The current study has both strengths and limitations. Among the strengths are the extensively phenotyped participants and random selection of participants from the pool. The cross-sectional nature of the study is a limitation because it allows for no inferences regarding directionality or time-dependent causality. Other limitations are the presence of comorbidities among participants, and self-reported depressive symptoms rather than clinically diagnosed depressive disorders. The limited subgroup size prevented us from analyzing men and women separately, which would have been of benefit in gaining the most information possible. The fact that fewer male participated in the study is a limitation. Ideally, we would also have had cortisol measurements for all the participants, but that information was not available. The age range could be viewed as a limitation in how these findings can be generalized to the general population, or as a strength since this minimizes the effect of aging on the results.

It would be of interest for further studies to build on these findings by introducing time as a factor. Some previous research has suggested that the body composition–depression relationship could be reinforced over time15. Depression has also been shown to have a relationship with long term body composition in some adolescents16. Another study showed that during a 12-month follow up increased BMI, visceral adiposity, or body fat did not correlate with increased depression44. Some studies have shown that there is in fact a bidirectional relationship between elevated weight and depression for adults52,53. Overweight and obese adults have a higher likelihood of developing depression50, and depression is predictive of obesity53. This has been suggested to possibly be caused by inflammatory markers, hormonal changes, HPA-axis dysregulation, oxidative stress, or psychosocial mechanisms such as negative self-perception and stigmas50,52,53. Obese people have a higher likelihood of developing depression than overweight individuals, which suggests the possible existence of a dose–response factor in this relationship50,53. Focusing on these same factors as the current study but in relation to lifetime body composition could be interesting. As we know birthweight and changes in weight over a lifetime can affect comorbidities differently26,27,54. It may be of value to know if rather than just body composition at a certain time, changes in body composition over the life course are associated with prevalence of one or the other type of depressive symptoms.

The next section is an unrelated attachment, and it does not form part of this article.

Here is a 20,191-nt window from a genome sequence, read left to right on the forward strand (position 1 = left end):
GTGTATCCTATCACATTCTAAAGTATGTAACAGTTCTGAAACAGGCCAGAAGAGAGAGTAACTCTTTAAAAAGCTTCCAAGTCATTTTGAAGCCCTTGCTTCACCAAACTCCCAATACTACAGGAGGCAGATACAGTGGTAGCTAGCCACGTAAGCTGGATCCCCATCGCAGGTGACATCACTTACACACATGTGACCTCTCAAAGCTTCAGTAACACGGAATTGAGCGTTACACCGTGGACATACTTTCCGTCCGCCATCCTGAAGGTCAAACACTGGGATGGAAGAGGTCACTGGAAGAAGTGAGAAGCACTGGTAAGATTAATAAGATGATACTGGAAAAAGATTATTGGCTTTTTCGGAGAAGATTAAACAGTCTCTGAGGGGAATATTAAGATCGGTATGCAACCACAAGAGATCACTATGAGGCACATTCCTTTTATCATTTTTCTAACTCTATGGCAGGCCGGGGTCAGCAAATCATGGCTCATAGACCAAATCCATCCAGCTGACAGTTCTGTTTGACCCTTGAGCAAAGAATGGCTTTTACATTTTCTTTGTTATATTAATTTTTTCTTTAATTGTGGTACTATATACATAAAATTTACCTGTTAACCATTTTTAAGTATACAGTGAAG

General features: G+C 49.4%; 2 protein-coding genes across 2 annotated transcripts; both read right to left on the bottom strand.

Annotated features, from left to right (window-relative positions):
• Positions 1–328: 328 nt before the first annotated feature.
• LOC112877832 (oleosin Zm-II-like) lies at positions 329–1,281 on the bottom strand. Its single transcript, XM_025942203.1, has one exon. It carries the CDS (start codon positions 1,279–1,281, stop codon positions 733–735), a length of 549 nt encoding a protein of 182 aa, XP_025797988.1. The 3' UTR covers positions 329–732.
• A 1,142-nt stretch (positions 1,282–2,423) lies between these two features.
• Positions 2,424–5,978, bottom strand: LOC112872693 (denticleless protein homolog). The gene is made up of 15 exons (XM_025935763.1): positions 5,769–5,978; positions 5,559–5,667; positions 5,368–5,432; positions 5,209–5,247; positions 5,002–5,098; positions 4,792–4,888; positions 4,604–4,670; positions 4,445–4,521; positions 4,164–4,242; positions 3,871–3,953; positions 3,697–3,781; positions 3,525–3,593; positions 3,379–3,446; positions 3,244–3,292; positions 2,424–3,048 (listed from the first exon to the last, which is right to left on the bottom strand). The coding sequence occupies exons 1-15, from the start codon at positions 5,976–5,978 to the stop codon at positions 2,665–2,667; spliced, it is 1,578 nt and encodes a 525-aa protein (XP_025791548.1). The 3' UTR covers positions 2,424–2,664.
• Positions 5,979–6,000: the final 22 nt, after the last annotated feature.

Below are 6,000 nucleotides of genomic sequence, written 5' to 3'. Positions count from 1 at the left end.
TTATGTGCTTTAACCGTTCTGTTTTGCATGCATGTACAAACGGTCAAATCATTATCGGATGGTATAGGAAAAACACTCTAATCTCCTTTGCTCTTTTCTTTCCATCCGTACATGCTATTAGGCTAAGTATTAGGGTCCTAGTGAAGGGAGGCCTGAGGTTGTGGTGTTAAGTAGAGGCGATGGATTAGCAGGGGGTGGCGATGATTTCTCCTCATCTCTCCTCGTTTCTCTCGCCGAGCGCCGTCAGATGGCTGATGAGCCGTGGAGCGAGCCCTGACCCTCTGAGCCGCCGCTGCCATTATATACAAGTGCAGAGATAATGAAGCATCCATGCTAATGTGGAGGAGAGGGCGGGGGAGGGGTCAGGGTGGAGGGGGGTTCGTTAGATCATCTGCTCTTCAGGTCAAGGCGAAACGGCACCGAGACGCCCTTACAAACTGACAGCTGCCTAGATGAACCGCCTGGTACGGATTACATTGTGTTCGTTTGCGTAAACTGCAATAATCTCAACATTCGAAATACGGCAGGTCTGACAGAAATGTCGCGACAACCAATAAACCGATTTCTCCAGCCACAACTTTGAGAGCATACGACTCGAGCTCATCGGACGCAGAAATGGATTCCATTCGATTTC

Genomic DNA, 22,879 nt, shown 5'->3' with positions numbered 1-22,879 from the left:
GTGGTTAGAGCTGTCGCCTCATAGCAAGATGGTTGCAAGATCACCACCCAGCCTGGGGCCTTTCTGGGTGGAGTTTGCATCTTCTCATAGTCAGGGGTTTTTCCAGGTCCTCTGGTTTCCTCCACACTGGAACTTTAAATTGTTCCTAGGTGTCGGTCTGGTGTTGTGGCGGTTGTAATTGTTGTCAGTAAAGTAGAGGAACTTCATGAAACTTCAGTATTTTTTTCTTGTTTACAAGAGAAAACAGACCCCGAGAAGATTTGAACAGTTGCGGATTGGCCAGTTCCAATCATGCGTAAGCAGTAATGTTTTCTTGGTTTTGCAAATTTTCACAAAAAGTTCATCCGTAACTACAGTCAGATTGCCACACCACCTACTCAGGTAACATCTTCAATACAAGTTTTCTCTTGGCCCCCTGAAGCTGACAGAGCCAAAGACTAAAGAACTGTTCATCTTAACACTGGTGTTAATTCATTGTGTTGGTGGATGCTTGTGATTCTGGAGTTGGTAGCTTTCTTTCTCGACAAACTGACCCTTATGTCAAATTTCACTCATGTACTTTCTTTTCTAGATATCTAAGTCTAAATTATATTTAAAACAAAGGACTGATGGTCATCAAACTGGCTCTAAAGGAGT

Depression is a treatable disease for which there are many effective treatment options55. One challenge is the heterogenous nature of depression, and the fact that currently the subtypes are only distinguished based on self-reported criteria rather than established biomarkers55. While depression has been increasing in prevalence, up to half of depressed individuals may be inadequately treated55, which tells us about the need for a better understanding of this disease. Underlying pathophysiology of the depressive subtypes may be a factor in how depression could be treated more efficiently.

The novelty of the current study is that it provides more specific information differentiating between non-melancholic depressive symptoms and melancholic depressive symptoms and their relationships with FMI and LMI than previously available publications.


Non-melancholic depressive symptoms are associated with high fat mass and dysfunctional glucose metabolism.